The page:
PUTRAJAYA: Malaysia will be providing healthcare workers in Wuhan, China with 18 million pieces of medical gloves to aid the country in combating the novel coronavirus (2019-nC0V) outbreak.
Primary Industries Minister Teresa Kok said this was a joint initiative of the Malaysian Rubber Export Promotion Council and local rubber glove manufacturers.
The companies who have pledged to donate are Smart Glove, Top Glove, Hartalega, MREPC, Supermax, Kossan, YTY, Brightway, Koon Seng and Careplus.
“The medical gloves, both natural rubber and nitrile, will be sent to China in batches. The first shipment is already on its way to Wuhan,” she said, adding that Top Glove and Supermax had already donated 2.3 million gloves through its local distributors.
Kok said the additional gloves could be flown directly to Wuhan, adding that she has already reached out to Wisma Putra.
“They (Wisma Putra) are trying to get Malaysians stuck there to come back so there will be a special flight to Wuhan.
“I already requested for the gloves to be put in the plane to be sent straight to Wuhan,” she said at a press conference here today.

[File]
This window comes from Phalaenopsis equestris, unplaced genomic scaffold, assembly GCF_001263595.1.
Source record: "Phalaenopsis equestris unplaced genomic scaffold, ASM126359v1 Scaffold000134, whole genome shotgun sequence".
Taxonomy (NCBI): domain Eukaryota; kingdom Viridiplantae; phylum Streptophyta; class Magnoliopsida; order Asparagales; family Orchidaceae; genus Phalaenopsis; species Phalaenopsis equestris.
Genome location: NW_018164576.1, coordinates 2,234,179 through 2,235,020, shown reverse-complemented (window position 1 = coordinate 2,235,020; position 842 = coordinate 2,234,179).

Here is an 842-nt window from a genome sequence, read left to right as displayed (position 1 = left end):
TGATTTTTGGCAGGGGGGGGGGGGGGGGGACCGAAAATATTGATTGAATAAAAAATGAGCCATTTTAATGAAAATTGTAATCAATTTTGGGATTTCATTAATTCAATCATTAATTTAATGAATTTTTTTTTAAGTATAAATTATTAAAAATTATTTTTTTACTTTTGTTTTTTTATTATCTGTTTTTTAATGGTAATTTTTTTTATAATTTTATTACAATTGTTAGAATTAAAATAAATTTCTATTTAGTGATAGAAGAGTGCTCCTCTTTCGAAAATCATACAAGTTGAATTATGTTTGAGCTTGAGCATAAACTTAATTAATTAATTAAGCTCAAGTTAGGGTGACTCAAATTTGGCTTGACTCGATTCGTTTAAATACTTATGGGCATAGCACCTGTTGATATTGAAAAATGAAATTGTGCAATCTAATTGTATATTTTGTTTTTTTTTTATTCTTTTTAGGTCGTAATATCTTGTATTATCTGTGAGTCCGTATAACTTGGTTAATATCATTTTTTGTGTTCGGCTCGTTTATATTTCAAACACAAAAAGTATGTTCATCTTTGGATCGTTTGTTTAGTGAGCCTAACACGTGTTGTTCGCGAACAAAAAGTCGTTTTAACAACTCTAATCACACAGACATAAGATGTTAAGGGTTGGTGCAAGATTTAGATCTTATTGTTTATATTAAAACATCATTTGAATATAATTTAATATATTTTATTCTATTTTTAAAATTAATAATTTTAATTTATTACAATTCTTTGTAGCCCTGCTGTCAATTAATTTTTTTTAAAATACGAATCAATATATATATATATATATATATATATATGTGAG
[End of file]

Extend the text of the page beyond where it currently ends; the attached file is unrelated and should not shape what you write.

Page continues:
She said China has been the nation’s biggest trading partner for 10 consecutive years, adding that there is currently a great need for protective medical supplies in the country as supplies are running low.
“These companies were approached during the Chinese New Year celebrations to contribute towards helping China in its efforts to treat patients there.
“Although many were still enjoying the festive break, the top leadership of the glove manufacturers in Malaysia stepped forward and gave their commitment in ensuring this initiative would be a success.”
She added that Malaysia had sent around 20 million medical gloves to Liberia, Sierra Leone, Guinea, Nigeria and Congo in 2014 to help combat the Ebola virus epidemic at the time.
Company representatives as well as Bai Tian, China’s ambassador to Malaysia, were present at the press conference.
China ambassador disappointed over suspension of flights
Meanwhile, Bai expressed disappointment in the Sabah state government’s decision to suspend all scheduled and chartered flights from China to Sabah with immediate effect.
“I think this needs a second thought because any decision made by any government or organisation has to be based on very solid foundations.”
He hoped that the normal inflow of people and trade activities between Malaysia and China would not be affected despite the current situation.
The Sabah state government made the decision yesterday following a state Cabinet meeting in light of the coronavirus threat and in the interest of the people’s welfare.
Deputy Chief Minister Christina Liew, who is also state tourism, culture and environment minister, stressed that the ban was only temporary until the situation was back to normal.